Singapore Infocomms Research Institute to use IBM silicon germanium process

12/4/2002 - IBM and the Institute for Infocomm Research or I2R (a merger of the Institute for Communications Research and Laboratories for Information Technology), announced a new project in which the Singapore national research and development organization, will use IBM's silicon germanium (SiGe) technology for the development of integrated circuits, used in wireless and wired networking applications.

I2R will also collaborate with IBM to develop a 5 GigaHertz (GHz) high-data-rate wireless local area network (WLAN) radio transceiver system based on IBM's advanced 0.25u SiGe technology. The I2R 5 GHz radio transceiver system will employ state-of-the-art direct conversion architecture that reduces power and eliminates off-chip components such as filters. IBM technology will enable significant CMOS (Complementary Metal-Oxide Semiconductor) logic integration, with high performance SiGe HBT (Hetero-junction Bipolar Transistors) devices. IBM's SiGe technology has been adopted for many leading-edge WLAN solutions. I2R plans to develop other wireless communications IP using IBM's SiGe technology.

SiGe technology
Silicon germanium is a technology pioneered by IBM that is revolutionizing the design of wireless and wired electronic products. SiGe is a process technology in which the electrical properties of silicon, the material underlying virtually all modern microchips, are augmented with germanium to make the chips operate more efficiently.

IBM first revealed its SiGe technology in 1989, and was first to introduce the technology into high-volume standard chip production. Since then, it has been adopted by a wide range of companies for a variety of applications, including RF components in cellular handsets, WLAN chipsets, hard disk drives, global positioning products, high-speed test and measurement equipment, and chipsets for optical data transmission systems.

SiGe technology provides increased integration capabilities, enabling designers to reduce the size and cost of electronics products. The growing use of silicon germanium in chip applications has been driven by the requirements of the communication and computer industry for a combination of very high speed, reduced power consumption and the economies made possible by SiGe's production on standard silicon-based semiconductor tooling and manufacturing lines.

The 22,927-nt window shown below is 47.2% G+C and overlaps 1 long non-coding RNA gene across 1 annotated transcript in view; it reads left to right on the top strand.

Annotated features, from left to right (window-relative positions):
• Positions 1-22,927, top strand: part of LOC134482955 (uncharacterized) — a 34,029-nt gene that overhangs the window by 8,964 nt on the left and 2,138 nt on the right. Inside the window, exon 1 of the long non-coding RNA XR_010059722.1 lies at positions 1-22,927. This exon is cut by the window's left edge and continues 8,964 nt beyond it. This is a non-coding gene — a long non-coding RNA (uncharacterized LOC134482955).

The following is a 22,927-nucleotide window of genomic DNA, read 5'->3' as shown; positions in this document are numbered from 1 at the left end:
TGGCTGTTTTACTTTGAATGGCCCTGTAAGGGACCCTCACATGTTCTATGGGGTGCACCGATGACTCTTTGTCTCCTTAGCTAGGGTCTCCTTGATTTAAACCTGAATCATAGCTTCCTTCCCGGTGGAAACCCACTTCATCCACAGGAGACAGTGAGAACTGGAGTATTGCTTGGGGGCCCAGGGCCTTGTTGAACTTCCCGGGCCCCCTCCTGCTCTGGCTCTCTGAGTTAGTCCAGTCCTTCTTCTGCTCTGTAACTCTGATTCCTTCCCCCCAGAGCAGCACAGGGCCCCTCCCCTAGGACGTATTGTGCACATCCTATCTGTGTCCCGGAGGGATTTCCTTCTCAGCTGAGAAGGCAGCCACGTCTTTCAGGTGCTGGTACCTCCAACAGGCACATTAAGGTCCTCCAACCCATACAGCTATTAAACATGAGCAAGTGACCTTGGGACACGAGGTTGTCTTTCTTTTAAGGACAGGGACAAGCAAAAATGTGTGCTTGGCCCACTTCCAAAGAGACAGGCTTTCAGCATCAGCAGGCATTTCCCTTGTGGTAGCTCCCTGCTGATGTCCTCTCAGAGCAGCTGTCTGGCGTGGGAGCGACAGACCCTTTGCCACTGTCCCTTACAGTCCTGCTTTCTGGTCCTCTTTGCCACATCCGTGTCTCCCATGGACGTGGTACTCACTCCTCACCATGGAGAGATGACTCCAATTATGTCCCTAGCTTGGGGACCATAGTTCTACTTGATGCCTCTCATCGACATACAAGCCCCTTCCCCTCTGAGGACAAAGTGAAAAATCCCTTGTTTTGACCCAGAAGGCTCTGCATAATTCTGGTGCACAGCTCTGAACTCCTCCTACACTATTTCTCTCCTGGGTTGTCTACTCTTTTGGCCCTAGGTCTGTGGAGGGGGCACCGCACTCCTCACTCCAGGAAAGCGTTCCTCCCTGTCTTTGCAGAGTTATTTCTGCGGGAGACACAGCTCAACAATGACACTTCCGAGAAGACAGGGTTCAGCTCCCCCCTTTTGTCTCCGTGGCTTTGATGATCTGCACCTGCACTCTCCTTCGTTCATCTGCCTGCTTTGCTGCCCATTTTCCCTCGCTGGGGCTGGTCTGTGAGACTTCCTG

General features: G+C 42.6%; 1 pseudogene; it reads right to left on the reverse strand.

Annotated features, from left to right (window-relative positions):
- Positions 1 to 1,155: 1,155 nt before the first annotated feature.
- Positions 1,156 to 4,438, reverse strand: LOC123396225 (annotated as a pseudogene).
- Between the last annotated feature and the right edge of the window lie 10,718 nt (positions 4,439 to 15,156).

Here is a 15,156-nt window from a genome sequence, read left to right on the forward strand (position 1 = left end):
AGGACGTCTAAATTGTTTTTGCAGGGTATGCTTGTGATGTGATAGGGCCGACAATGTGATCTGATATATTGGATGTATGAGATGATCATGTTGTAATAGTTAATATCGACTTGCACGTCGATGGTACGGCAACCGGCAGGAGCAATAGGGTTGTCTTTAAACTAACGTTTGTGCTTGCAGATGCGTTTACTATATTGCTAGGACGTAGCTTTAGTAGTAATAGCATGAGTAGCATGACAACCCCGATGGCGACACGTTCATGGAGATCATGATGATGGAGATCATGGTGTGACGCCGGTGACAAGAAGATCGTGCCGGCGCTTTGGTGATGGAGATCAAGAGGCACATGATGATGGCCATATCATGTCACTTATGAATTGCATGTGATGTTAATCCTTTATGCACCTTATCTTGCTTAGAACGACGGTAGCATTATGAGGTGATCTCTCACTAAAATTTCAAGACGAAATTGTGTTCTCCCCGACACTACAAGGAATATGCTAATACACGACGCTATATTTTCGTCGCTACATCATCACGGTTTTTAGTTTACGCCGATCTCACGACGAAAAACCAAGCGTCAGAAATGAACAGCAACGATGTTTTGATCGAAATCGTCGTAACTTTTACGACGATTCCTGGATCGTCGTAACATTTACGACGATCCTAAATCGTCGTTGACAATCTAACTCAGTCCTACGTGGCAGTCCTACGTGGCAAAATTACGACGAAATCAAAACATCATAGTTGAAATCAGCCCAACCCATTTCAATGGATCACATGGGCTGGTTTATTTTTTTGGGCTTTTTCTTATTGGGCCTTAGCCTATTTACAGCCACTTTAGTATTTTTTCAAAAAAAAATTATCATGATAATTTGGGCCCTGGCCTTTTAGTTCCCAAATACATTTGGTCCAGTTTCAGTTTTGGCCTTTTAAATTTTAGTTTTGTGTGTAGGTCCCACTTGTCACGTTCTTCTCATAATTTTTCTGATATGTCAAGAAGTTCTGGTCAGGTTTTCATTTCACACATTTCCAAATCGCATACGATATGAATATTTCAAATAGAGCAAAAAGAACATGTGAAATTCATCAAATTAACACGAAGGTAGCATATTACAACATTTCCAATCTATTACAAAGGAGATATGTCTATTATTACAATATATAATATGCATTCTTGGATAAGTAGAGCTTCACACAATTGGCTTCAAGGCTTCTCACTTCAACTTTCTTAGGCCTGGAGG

Last month, IBM announced it has created the world's fastest silicon-based transistor, which uses silicon germanium bipolar technology. The transistor, a key component in microchips, uses a modified design to achieve speeds of 350 GHz. IBM's new transistor performs nearly 300 percent faster than today's production devices, and is 65 percent faster than previously reported silicon transistors.

About IBM Microelectronics
IBM Microelectronics is a key contributor to IBM's role as the world's premier information technology supplier. IBM Microelectronics develops, manufactures and markets state-of-the-art semiconductor and interconnect technologies, products and services. Its superior integrated solutions can be found in many of the world's best-known electronic brands. More information about IBM Microelectronics can be found at:

About the Institute for Infocomm Research (I2R)
The Institute for Infocomm Research (I2R) was established through the merger of the Institute for Communications Research (ICR) and the Laboratories for Information Technology (LIT). I2R integrates the R&D capabilities of ICR and LIT in communications and information technology. Their capabilities are in wireless and optical communications, and information science and technology, in particular, enabling technologies and processes that will drive new and enhanced services in a knowledge-based economy. For more information, please visit

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